Geek Travel: ‘Winchester Mystery House’
What would you do if you found out that countless restless spirits were determined to haunt you for the rest of your days? If you were an eccentric widow with more money than you know what to do with, you take care of those ghosts with the power of architecture. Thus was the strategy of Sarah Winchester, who in 1862 married William Winchester, inventor of the Winchester rifle. However, their joy together was short lived as they lost their only daughter shortly after she was born in 1866 and William would pass away in 1881 leaving Sarah a lonely and bereaved woman in the matter of a few short years. Hoping to find solace in the spiritualist movement of the era, she would turn to a medium who delivered grave news to the widow. The souls of all those who had lost their lives to her husband’s creation were seeking vengeance upon her. Lacking a proton pack, Sarah Winchester opted to battle these ghosts with the power of confusion. She moved west to San Jose, California and began construction on a mansion unlike any other.
Naturally it was a massive structure, but beyond size this house would have a labyrinthian design in order to confuse malevolent spirits looking to torment Sarah from beyond the grave. Under her watch construction never ceased, with new rooms, hallways, and doors (some leading nowhere) were always being added. Today the Winchester Mystery House is a nationally recognized historic landmark complete with guided tours, and there are those who claim it is still haunted, not only by the souls who tormented Sarah but the residual energy of the period of construction. On a recent trip to California I was able to to this tour and see firsthand the mad genius of the Winchester Mystery House. Given the spooky nature of the site it currently hosts a number of Halloween themed events, this means I got the added punch of seeing an already strange and eerie site with festive decor in time for the season both within the mansion and on the grounds outside.
Whereas most tours end in the gift shop, this tour begins and ends in the gift shop. Given that the tours depart every hour or so this is not a bad idea as it gives you something to do before it is time to join your party. Once the tour properly begins, no time is wasted before you get a small taste of the beautiful strangeness of the mansion. In a furnished and fully enclosed carriage house, so that the frail and aged Sarah could board her coach in indoor comfort, is a door that the tour guide proudly swings open to reveal….the wall. On a side note, one of the reported paranormal occurrences of the Mystery House is the sound of construction from over a century ago, but on the day I went that was negated by the sound of construction at the hotel across the street. From there you are taken up a series of shallow narrow stairs that will force you to confront any claustrophobic feelings you may have before entering a room fill with beautiful stained glass showcasing Sarah Winchester’s design tastes centered on spider webs and the number 13, not ominous at all. Projected onto an ornate glass fixture we see a short film about Sarah Winchester’s life and the construction of the house. As far as introductory films at historic tour sites go, this easily ranks among the best I have seen largely due to the unique presentation.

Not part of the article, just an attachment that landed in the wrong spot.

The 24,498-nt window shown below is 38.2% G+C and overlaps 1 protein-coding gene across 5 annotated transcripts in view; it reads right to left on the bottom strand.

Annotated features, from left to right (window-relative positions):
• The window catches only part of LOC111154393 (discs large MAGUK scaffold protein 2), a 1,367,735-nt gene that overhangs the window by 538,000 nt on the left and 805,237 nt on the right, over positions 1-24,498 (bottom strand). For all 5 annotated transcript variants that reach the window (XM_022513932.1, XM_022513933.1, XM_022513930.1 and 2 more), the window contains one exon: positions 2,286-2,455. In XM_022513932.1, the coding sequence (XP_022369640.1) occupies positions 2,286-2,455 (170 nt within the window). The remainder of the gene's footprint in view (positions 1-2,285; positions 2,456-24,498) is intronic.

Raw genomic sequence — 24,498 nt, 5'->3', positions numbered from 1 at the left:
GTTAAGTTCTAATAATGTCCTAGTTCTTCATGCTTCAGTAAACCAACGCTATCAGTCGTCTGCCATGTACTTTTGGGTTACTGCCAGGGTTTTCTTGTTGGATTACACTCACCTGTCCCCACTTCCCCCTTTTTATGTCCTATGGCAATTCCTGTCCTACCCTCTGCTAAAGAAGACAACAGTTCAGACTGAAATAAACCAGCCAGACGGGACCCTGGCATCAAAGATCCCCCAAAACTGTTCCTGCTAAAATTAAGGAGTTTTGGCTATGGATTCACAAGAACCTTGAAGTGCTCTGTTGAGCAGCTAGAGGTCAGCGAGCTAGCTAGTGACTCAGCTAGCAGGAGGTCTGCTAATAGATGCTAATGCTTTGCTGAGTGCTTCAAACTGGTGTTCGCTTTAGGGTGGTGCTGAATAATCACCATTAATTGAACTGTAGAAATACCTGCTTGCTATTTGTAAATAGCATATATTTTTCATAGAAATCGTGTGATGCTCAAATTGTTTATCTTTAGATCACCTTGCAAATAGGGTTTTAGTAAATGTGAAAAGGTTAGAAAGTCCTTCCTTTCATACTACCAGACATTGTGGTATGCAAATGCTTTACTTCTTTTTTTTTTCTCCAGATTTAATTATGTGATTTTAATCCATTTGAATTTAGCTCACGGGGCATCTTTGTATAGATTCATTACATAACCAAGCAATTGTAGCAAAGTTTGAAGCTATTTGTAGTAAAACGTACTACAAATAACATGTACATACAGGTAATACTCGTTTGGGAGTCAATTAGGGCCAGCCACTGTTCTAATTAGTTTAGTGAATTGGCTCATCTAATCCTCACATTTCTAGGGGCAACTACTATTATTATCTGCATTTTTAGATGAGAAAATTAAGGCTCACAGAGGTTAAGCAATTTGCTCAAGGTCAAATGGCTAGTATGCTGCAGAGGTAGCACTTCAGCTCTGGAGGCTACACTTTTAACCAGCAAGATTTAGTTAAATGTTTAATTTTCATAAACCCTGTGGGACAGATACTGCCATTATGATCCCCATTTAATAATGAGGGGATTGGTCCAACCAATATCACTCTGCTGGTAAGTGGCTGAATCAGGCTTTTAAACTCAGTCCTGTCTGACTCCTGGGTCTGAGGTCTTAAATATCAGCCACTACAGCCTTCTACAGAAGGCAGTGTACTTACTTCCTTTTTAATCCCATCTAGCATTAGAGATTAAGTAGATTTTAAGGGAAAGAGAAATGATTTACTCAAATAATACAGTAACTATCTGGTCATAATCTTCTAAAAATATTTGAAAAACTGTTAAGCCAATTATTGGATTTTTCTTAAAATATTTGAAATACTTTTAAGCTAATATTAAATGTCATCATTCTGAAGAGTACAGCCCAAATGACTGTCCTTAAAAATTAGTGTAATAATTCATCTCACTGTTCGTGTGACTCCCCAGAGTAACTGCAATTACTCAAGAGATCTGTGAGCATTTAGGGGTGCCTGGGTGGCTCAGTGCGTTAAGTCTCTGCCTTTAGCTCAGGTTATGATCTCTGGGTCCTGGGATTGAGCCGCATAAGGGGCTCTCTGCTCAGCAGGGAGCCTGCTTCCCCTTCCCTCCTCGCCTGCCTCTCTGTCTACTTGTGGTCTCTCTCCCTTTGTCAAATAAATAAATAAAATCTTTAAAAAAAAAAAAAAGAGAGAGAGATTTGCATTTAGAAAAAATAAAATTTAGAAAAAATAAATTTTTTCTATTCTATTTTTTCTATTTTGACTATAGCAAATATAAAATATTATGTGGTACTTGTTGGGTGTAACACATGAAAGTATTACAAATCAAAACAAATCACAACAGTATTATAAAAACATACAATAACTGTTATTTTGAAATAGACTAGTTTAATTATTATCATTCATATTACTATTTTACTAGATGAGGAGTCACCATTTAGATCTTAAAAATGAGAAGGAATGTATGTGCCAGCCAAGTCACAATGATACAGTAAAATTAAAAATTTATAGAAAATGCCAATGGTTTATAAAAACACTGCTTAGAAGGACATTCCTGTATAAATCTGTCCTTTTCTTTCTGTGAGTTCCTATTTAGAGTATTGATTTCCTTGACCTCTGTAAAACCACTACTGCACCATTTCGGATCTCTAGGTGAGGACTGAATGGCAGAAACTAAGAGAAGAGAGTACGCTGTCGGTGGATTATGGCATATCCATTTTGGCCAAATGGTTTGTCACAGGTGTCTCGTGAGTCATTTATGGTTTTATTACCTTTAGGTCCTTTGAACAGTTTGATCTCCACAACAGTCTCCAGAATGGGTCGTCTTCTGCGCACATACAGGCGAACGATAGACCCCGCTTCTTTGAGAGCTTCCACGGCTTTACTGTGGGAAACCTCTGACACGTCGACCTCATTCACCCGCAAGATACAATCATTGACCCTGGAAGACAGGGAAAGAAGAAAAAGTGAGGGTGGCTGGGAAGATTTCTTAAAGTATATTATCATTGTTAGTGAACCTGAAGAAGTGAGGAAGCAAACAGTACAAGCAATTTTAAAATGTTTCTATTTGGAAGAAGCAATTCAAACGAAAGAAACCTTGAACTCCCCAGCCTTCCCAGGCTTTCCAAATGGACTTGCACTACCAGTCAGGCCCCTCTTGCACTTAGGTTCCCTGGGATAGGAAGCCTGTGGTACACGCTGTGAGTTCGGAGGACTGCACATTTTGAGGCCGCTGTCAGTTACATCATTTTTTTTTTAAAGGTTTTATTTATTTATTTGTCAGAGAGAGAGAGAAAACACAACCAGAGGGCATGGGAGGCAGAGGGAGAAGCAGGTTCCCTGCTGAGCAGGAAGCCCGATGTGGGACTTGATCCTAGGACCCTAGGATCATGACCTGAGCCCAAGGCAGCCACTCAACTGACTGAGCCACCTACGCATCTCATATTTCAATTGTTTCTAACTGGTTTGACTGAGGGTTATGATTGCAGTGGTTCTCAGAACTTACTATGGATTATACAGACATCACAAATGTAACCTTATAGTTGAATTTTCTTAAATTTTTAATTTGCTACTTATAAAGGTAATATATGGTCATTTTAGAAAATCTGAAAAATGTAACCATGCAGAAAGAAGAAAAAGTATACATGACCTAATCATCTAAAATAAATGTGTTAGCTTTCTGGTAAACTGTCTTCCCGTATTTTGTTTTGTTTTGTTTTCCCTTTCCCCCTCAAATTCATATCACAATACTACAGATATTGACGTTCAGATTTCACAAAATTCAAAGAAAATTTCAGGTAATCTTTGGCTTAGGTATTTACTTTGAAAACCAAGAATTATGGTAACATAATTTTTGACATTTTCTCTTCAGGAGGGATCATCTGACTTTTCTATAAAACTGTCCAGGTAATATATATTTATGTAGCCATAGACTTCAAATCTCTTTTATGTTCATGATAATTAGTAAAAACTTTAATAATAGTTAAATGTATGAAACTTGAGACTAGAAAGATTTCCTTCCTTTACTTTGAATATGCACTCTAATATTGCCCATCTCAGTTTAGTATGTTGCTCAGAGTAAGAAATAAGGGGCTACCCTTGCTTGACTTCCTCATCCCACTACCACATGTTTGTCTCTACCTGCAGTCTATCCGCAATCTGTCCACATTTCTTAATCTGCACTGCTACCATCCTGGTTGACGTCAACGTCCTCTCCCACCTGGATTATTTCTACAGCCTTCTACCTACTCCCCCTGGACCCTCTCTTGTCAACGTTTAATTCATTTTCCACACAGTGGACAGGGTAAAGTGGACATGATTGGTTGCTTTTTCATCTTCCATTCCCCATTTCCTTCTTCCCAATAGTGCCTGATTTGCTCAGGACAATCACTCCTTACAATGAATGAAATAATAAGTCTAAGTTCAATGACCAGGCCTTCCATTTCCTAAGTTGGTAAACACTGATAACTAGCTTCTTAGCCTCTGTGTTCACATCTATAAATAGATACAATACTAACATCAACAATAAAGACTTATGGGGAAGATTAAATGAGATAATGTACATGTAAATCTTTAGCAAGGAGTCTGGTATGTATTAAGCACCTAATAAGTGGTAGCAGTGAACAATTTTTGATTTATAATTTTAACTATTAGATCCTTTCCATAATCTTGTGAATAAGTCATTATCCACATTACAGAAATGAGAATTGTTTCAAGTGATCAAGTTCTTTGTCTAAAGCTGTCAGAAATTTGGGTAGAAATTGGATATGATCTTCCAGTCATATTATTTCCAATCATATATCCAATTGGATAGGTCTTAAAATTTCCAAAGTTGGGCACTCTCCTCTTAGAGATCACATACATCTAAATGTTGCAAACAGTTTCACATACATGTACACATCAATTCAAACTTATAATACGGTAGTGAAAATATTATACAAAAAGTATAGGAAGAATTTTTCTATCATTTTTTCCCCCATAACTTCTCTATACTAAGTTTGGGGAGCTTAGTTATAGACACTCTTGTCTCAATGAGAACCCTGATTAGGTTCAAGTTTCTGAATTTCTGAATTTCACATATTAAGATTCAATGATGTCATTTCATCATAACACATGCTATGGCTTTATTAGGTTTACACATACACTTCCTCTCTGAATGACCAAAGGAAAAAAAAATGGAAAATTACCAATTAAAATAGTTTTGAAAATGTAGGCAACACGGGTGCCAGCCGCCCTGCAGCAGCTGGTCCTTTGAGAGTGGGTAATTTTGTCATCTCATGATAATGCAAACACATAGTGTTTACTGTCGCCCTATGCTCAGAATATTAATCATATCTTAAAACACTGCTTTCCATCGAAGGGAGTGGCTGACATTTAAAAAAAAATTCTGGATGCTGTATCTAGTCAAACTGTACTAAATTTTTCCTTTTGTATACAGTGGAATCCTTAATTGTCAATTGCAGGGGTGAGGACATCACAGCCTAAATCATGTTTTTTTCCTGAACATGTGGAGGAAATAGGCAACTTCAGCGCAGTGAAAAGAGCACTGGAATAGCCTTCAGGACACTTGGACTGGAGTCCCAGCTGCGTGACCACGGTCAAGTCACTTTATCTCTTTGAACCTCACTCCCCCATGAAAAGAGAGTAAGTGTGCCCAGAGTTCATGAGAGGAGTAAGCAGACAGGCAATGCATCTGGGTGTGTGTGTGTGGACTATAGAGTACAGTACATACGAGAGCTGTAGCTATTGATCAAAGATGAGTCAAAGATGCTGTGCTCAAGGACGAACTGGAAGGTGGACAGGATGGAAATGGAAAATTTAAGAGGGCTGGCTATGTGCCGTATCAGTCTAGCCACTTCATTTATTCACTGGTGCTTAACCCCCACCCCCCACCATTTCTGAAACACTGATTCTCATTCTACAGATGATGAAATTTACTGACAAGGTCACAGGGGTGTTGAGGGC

In the house proper you see that beyond all of the tales of creepiness and weirdness the Winchester Mystery House is truly a stunning work of beauty. Sarah’s wealth was put to incredible use furnishing each of the many rooms in such way you can not help but marvel at. The furniture is a combination of the works from the finest local craftsmen in addition to expensive imports. In addition to this the lamps at chandeliers are bound to make you wish you could install something similar in your own home. But it is not long before Sarah’s tastes for the spooky comes back into the fold as the tour leads directly to the Séance Room. In life this was a room only Sarah herself was allowed in. At midnight she would have the belltower rung to summon the good spirts who would give her further guidance on the house’s construction and at 2am it would ring again to bid them a farewell back to the other side. As far as exiting the room goes there are three options: the door you came through; a door the leads to a drop several feet down onto the kitchen sink; but the one the tour takes is a hidden passage built to Sarah Winchester’s own tiny size.
Shortly after leaving the Séance Room we are led to my favorite room on the tour, the Conservatory. True there was a spectral statue for the seasonal decor, but there was also an ingenious system of keeping the plants watered. In fact a common theme throughout the tour was the brilliant engineering features of the Mystery House. From an advanced irrigation system under floor tiles to kitchen sinks that conserve and recycle water for future use there are elements of this mansion beyond their time. Sadly there is no surviving records to show if these were the ideas of Sarah herself or of the contractors she worked with or maybe even the ghosts she communed with every night. Part of me hopes one day the truth behind it all will be discovered, but until then it does add to the mystery of the Winchester Mystery House.
Through a sprawling kitchen that has both massive “pantry” that leads to the carriage house and a small “pantry” that opens onto a wall the tour continues. There is an off mish-mash of posh furnishings and the creations of an eccentric wealthy widow. Perhaps the most memorable past of the tour is the room where Sarah found herself trapped during the grand 1893 earthquake which features a door that opens to the outside and a three-story plunge. Was Sarah Winchester truly haunted by countless ghosts or was she simply a woman who snapped under the weight of tragedy? Who truly knows? But the house she left behind truly is a marvel to behold.